In this study, we set up three bioinformatics analyses to guide our drug-repurposing pipeline. First, many genomic approaches were used to annotate the disease-causing genes in GBM.31, 32 Here, we analyzed the GBM gene signature from five microarray studies6, 7, 8, 9, 10 and used the selected signatures to query the Cmap database. We did not focus on those intersection drugs (Supplementary Information, Supplementary Table S1), for example, 1,4-chrysenequinone and 0173570-0000, because these drugs have not been tested on human subjects. These compounds may take a long time to develop into usable drugs for the treatment of GBM. Second, cancer stem cells are thought to have a role in GBM resistance and recurrence.33 Cmap analysis predicted thioridazine to inhibit these GBM cancer stem-like cells (Supplementary Information, Supplementary Table S5). Finally, we took advantage of the multitude of literature available and mined data from the National Health Insurance Research Database in Taiwan and set up our second criteria for drug prioritization. In this study, we noticed that patients with schizophrenia (~59 000) have a lower risk of developing cancer than the control patients (~178 000).4 On the basis of these data integrations and biochemical analyses, we subsequently demonstrated that thioridazine was effective in decreasing the growth of GBM cells and GBM stem-like cells. Moreover, a study reported that thioridazine selectively targets human somatic cancer stem cells capable of leukemic disease initiation, whereas it had no effect on normal blood stem cells.34 This further supports our hypothesis that thioridazine is an anti-GBM agent that targets GBM cancer stem-like cells.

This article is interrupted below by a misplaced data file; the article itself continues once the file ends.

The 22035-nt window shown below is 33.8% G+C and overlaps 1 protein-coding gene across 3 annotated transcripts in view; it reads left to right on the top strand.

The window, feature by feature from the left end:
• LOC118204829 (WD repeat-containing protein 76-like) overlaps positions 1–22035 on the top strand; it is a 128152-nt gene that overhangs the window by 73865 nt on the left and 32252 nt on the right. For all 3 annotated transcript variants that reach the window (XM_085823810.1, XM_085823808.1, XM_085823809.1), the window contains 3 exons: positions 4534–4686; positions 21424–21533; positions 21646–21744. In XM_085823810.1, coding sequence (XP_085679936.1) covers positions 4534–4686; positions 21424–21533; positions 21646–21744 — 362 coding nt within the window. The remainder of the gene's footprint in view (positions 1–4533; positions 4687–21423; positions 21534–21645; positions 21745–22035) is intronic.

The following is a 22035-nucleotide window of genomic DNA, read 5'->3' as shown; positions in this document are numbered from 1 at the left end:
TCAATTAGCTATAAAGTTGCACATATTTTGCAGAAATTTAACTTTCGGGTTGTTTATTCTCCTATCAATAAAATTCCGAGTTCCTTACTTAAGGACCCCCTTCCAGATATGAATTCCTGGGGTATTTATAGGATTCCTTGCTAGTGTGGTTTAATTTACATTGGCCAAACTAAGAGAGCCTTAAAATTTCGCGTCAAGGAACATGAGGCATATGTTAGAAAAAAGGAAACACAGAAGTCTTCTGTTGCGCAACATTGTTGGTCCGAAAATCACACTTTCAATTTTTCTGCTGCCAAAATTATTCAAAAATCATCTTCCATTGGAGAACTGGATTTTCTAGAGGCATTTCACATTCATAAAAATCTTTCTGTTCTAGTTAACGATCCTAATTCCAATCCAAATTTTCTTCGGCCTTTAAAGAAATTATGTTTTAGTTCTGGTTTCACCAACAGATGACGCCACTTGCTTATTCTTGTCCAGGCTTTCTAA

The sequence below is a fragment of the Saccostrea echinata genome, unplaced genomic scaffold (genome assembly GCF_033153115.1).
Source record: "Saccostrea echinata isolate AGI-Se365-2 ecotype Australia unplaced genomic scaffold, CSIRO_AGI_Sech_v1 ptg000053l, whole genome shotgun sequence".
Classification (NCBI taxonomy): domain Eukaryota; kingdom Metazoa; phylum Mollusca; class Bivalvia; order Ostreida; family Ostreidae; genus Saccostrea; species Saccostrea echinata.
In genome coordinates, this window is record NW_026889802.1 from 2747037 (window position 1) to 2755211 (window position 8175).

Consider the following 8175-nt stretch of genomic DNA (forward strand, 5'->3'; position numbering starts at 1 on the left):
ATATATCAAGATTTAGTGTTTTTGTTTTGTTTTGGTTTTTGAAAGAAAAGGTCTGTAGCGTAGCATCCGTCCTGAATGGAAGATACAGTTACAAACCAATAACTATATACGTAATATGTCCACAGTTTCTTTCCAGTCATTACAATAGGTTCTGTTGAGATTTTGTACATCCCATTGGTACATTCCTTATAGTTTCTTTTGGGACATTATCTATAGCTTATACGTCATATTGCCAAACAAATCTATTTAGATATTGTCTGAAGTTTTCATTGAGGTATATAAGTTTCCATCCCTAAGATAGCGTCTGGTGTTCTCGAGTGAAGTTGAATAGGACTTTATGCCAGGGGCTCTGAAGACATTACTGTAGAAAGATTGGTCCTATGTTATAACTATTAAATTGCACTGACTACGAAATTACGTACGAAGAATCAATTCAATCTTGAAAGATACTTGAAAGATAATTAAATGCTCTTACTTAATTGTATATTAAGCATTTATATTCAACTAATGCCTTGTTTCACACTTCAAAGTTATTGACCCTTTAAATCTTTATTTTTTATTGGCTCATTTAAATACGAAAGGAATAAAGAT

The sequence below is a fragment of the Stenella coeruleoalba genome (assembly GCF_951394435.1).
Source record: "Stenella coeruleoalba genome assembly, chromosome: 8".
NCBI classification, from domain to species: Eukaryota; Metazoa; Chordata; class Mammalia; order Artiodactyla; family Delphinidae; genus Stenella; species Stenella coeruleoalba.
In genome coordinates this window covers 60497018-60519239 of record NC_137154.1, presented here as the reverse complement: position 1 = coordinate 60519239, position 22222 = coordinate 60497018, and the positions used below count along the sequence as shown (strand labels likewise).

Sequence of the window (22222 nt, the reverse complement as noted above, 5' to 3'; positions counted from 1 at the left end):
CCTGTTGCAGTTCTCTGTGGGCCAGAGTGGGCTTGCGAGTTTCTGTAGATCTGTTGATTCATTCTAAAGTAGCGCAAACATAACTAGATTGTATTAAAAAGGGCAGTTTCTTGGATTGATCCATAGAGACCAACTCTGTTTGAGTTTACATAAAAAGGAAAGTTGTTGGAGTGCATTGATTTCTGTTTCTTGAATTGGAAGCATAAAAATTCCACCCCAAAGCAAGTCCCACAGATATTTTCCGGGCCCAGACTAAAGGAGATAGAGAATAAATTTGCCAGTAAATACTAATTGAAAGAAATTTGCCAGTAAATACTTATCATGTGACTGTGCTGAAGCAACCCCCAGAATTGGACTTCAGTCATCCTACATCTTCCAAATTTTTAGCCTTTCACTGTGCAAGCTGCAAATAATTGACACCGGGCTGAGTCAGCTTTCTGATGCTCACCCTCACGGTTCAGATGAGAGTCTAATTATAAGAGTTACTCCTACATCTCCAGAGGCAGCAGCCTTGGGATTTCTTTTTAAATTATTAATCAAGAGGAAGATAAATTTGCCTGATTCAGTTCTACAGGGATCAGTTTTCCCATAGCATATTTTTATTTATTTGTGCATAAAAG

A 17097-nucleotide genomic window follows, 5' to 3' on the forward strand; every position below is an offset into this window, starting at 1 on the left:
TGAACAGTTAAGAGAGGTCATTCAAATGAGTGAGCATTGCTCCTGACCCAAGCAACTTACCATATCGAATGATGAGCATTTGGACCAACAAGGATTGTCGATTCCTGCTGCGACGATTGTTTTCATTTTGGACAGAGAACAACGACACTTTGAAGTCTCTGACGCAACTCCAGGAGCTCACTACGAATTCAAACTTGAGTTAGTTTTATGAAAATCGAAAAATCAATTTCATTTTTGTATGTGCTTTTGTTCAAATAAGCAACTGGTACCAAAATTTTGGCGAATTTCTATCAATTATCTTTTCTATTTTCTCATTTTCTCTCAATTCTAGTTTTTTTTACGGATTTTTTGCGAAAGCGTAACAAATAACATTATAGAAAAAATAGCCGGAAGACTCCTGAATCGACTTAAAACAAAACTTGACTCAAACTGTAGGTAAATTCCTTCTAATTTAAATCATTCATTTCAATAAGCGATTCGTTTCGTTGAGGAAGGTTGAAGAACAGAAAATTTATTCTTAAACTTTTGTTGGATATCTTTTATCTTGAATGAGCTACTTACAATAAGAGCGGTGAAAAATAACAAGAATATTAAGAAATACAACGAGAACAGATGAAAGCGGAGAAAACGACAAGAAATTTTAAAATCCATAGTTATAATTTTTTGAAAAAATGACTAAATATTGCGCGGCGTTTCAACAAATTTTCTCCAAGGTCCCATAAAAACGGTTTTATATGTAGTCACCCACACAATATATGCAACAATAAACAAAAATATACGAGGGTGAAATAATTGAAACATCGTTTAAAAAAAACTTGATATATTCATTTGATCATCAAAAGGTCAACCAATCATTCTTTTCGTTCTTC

Thioridazine has been shown to induce DNA fragmentation and increase Caspase-3 activity; however, higher doses (6~50 μM) are needed to elicit these results in glioma cells.35 Here, we clearly demonstrate that thioridazine induces both autophagy and apoptosis in GBM cells. Our data, however, point that autophagy might be a major mechanism underlying the effects of thioridazine. As in GBM sphere cells, treatment of thioridazine also induces autophagy, but not apoptosis. Further, autophagy occurred earlier than apoptosis in GBM cells. In addition, thioridazine appears to inhibit GBM tumor growth effectively and induces autophagy in vivo, suggesting that thioridazine induced autophagy is cytocidal role in GBM.